Rachel then said; “A mighty rivalry have I waged with my sister; moreover, I have prevailed.” -- Genesis 30:8
In this little-known narrative from this week’s Torah portion, Vayeitzi, as often happens in stories featuring women, Rachel and Leah are pitted against one another.
Also in the parashah (Torah portion), Jacob travels to visit Laban, meets Rachel, and falls in love with her. Her father Laban insists that in order to marry her, Jacob must work for him for...Read More
Editor's Note: This piece came from a random yet delightful Facebook conversation between Rabbi Allison Bergman Vann and me just before the High Holidays. After seeing, from my social media posts, how much I love the Marvel Cinematic Universe, Rabbi Vann asked to discuss how the themes in the critically acclaimed movie Black Panther regarding unity and connection could be included in a Rosh HaShanah sermon. This essay is the result of that conversation: a “remixed” version of her incredible sermon and an example of what...Read More
Today Jews will commemorate the 80th anniversary of Kristallnacht (Night of the Broken Glass), the pogrom in Germany and Austria in which 91 Jews were killed, more than 30,000 imprisoned in concentration camps, and hundreds of synagogues and Jewish-owned shops set ablaze. It was the first large-scale attack on German Jews in the Third Reich.
We remember Kristallnacht as we mourn the 11 victims of the deadliest attack on Jews in American history.
What happened in Pittsburgh’s Tree of Life synagogue attack is frightening, but we must guard against drawing direct parallels...Read More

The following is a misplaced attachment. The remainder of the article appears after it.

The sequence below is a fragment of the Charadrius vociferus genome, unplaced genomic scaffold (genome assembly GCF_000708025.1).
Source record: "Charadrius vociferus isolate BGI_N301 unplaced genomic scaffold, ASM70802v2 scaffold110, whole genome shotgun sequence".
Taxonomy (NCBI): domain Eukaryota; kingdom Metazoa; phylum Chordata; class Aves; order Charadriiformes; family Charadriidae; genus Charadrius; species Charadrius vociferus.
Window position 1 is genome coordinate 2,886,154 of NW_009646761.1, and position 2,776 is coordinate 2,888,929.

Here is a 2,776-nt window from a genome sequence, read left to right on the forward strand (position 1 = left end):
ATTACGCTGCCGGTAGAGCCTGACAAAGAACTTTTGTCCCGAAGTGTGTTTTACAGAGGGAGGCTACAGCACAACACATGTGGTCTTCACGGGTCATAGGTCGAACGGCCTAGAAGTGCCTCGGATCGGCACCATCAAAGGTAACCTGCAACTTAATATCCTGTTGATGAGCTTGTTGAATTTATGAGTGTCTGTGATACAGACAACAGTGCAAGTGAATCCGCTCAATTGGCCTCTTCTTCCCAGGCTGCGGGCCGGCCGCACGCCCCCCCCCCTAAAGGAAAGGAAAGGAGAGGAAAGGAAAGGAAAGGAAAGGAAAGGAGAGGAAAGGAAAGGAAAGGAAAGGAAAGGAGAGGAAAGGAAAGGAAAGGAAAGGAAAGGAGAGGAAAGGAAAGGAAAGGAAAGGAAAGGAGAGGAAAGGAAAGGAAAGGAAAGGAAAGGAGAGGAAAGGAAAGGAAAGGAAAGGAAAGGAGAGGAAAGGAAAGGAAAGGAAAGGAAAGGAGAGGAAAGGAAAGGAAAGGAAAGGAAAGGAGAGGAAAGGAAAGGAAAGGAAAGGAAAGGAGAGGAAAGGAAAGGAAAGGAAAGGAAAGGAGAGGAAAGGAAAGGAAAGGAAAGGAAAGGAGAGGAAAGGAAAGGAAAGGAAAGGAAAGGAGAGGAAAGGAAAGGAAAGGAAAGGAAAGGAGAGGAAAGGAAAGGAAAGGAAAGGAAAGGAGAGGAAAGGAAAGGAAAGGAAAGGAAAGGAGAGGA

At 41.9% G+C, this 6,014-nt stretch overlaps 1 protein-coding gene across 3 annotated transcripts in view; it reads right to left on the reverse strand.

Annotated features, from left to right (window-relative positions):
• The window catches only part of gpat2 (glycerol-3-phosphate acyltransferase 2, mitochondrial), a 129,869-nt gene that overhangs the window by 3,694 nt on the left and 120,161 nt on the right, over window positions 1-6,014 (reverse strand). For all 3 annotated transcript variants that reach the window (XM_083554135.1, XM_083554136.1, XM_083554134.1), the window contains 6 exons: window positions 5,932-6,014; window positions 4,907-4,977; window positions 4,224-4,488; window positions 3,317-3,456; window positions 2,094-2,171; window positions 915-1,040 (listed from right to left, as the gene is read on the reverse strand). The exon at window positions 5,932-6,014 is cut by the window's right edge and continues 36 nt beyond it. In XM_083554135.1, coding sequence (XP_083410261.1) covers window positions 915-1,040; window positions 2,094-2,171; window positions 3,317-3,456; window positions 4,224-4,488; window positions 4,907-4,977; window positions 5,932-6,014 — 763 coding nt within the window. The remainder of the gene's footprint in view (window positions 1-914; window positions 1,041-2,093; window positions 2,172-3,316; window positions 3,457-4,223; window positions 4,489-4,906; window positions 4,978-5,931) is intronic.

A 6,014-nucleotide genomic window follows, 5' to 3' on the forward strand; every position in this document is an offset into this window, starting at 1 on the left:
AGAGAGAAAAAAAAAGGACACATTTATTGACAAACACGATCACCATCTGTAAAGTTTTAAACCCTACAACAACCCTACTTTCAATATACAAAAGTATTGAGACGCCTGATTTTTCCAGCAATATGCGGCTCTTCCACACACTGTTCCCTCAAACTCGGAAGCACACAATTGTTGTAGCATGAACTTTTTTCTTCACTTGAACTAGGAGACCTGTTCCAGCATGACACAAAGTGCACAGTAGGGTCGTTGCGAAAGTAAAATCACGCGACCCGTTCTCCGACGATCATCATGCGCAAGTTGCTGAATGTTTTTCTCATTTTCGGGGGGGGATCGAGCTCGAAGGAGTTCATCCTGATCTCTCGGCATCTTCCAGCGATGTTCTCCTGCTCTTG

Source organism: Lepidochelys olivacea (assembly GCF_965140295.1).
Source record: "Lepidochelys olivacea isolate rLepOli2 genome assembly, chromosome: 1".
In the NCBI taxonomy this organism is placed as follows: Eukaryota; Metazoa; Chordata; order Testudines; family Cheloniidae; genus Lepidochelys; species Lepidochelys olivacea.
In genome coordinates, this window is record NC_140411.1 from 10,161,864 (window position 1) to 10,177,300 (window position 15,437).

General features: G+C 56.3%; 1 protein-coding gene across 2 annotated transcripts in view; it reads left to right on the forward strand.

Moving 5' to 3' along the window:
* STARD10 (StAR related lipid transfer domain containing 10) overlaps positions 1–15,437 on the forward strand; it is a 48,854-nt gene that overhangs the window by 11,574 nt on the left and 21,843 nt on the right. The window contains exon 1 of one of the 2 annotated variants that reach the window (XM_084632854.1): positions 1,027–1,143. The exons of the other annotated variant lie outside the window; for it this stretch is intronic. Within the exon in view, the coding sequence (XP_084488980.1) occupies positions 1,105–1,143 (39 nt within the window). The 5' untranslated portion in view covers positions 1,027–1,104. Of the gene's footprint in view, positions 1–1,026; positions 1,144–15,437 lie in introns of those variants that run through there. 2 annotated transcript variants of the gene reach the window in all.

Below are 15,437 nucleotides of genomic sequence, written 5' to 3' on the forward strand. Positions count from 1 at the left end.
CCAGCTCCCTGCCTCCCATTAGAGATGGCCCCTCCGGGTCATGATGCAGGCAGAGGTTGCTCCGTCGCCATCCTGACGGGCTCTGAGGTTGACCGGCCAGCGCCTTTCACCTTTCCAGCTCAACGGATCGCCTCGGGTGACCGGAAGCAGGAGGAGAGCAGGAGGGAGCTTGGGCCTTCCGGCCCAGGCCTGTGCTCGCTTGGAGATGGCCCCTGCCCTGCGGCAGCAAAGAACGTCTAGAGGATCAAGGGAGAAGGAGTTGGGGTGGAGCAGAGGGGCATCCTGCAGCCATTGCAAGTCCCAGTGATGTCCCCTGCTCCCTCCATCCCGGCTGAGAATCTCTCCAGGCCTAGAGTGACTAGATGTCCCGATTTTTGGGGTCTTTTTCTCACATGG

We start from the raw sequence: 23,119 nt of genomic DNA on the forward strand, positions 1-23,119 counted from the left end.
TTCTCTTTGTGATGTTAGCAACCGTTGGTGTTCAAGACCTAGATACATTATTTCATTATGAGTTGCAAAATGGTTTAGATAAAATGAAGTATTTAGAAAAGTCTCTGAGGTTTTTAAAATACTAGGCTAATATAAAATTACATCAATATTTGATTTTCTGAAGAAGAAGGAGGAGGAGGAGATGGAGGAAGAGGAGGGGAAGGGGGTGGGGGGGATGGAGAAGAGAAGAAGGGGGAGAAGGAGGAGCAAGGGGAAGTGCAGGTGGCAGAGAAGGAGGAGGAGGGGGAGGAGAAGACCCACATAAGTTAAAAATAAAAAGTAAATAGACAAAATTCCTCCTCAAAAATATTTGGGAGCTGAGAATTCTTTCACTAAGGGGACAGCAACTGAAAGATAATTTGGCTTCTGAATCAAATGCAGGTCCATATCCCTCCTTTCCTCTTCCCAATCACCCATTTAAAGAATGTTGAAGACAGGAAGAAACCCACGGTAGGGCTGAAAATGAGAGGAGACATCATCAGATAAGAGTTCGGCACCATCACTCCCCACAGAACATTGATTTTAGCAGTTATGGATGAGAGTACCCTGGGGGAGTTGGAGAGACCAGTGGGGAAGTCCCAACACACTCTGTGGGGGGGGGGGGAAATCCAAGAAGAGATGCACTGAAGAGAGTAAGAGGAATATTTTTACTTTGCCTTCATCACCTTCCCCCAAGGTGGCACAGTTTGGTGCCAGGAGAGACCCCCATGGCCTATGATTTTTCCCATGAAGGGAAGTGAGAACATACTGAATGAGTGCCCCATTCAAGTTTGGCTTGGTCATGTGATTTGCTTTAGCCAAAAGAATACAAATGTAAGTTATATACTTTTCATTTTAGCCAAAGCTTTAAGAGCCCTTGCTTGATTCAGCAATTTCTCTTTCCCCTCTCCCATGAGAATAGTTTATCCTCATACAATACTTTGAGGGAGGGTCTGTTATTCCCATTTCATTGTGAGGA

Noah benShea is the international best-selling author of the Jacob the Baker series, translated into 18 languages. Jacob is a poor but pious baker who lives an anonymous life and writes notes to himself, trying to make sense of his life, until one of his notes is accidentally baked into a loaf of his bread. When a woman finds the note and Jacob is “discovered,” suddenly people from near and far come to Jacob with their questions about life, loss, prayer, and love.
ReformJudaism.org: The Union for Reform Judaism (URJ) had a significant hand in the...Read More
I’ve been having a hard time expressing how the murders at Pittsburgh’s Tree of Life Synagogue have hit me, partly because I would have been horrified even before I became Jewish, but mostly because I understand there’s nothing unique about my grief except that the fear imbedded in it is new to me.
When I first became involved in Judaism, I was surprised by how aware Jews were that they could become targets of societal violence. I’d grown up among Protestant World War II veterans, not Holocaust survivors, and I took safety for granted. I also took American progress toward inclusion...Read More